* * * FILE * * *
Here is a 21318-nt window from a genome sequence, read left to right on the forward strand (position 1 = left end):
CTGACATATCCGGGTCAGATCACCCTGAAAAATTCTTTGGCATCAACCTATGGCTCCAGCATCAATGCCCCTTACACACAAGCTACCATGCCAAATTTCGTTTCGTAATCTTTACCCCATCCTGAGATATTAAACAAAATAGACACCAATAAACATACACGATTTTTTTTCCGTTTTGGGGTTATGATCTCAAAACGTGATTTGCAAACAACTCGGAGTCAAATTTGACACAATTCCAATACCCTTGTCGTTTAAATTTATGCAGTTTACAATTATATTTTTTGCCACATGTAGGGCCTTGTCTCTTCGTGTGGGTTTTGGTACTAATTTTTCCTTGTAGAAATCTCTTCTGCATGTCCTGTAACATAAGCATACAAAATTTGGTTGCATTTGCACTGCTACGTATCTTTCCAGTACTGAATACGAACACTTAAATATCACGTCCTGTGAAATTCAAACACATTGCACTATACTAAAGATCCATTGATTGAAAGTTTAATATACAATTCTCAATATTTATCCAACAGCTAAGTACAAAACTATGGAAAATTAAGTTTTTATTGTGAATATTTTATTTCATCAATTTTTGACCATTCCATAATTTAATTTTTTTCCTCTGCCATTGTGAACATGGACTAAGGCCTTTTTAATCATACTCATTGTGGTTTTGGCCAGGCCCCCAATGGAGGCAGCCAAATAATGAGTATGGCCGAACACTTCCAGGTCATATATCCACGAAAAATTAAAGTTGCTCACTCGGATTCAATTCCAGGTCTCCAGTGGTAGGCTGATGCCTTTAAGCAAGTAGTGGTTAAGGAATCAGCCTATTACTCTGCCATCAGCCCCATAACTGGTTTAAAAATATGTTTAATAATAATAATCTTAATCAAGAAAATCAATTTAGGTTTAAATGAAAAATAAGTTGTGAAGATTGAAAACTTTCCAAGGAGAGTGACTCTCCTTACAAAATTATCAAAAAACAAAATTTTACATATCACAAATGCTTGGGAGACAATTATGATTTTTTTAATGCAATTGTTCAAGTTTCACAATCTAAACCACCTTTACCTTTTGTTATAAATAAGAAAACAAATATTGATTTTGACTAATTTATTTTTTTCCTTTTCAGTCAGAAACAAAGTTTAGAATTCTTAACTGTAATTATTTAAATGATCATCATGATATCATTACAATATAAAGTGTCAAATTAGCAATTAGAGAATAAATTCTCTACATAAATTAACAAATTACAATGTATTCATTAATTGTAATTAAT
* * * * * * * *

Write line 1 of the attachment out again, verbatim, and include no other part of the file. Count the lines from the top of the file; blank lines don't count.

Here is a 21318-nt window from a genome sequence, read left to right on the forward strand (position 1 = left end):